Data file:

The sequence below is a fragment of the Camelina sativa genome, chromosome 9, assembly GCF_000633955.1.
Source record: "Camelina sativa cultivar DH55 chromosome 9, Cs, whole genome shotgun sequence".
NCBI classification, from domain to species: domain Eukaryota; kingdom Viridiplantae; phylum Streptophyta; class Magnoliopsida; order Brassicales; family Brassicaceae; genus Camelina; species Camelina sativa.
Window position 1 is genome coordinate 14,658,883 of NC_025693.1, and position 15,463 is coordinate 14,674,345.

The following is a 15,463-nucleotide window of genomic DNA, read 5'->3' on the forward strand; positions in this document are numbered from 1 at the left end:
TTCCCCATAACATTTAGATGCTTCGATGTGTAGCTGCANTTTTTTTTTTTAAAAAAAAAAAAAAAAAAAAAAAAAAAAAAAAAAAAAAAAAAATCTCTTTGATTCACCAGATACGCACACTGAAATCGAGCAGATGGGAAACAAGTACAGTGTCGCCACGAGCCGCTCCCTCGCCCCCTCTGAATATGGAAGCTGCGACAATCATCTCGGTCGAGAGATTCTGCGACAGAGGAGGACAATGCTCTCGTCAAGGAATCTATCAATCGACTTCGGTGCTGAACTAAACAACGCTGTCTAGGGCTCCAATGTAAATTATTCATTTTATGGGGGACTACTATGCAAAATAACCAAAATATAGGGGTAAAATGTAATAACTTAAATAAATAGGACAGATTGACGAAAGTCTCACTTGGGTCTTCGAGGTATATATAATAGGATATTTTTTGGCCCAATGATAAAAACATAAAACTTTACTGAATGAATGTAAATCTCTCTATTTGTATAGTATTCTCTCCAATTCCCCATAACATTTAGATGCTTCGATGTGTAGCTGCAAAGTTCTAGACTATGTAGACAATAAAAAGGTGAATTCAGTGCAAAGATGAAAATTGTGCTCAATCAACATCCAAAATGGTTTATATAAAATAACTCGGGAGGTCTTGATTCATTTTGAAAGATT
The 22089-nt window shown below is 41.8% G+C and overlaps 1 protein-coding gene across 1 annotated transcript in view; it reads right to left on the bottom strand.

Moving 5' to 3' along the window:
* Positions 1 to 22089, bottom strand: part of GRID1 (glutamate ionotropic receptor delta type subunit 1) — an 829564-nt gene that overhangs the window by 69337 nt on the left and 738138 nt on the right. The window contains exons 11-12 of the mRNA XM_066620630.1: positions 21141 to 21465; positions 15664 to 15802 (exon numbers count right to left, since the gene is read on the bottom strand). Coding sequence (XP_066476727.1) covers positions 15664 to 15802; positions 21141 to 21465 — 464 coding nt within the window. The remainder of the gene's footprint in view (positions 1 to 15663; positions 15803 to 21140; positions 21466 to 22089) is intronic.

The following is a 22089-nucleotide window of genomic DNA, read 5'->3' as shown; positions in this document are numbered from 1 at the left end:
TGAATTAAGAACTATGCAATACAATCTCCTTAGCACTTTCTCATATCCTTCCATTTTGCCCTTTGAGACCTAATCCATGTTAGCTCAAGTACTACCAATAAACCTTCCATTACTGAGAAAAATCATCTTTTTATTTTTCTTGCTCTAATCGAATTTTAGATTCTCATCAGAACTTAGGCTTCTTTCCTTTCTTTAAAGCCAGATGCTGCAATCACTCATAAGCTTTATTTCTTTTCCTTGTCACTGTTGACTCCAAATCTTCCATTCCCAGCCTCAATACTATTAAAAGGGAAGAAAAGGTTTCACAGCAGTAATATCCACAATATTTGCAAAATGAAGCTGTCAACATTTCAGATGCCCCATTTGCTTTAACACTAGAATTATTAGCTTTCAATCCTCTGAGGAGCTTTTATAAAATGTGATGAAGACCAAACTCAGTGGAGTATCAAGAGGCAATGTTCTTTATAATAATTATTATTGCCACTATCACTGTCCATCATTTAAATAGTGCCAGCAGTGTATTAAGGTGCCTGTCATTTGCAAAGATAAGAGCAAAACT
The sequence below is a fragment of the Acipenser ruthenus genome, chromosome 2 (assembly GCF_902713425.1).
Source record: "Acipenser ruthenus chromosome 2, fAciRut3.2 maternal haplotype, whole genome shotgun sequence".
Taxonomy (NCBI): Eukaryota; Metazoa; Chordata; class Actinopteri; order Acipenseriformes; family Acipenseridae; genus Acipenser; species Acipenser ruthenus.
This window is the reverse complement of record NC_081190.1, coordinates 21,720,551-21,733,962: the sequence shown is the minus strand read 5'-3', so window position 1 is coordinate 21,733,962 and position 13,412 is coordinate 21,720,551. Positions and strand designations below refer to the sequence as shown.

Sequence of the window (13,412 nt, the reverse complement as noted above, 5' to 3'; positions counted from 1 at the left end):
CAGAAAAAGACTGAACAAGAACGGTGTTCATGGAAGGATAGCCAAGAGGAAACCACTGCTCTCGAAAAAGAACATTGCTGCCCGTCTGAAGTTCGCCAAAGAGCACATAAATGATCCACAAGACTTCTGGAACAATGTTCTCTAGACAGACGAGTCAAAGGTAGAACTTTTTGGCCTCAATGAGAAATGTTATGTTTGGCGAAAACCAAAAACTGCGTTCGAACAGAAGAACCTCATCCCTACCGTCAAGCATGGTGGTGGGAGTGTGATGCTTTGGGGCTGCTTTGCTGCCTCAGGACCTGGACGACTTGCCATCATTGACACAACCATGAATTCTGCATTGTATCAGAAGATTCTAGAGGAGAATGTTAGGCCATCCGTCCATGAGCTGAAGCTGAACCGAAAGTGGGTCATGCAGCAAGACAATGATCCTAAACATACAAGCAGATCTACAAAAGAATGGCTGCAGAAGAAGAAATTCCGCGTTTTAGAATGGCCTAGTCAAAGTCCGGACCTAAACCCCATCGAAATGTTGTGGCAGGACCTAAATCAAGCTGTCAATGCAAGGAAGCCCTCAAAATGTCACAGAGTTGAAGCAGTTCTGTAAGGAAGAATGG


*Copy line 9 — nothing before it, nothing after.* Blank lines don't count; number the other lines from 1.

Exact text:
* Positions 1 to 22089, bottom strand: part of GRID1 (glutamate ionotropic receptor delta type subunit 1) — an 829564-nt gene that overhangs the window by 69337 nt on the left and 738138 nt on the right. The window contains exons 11-12 of the mRNA XM_066620630.1: positions 21141 to 21465; positions 15664 to 15802 (exon numbers count right to left, since the gene is read on the bottom strand). Coding sequence (XP_066476727.1) covers positions 15664 to 15802; positions 21141 to 21465 — 464 coding nt within the window. The remainder of the gene's footprint in view (positions 1 to 15663; positions 15803 to 21140; positions 21466 to 22089) is intronic.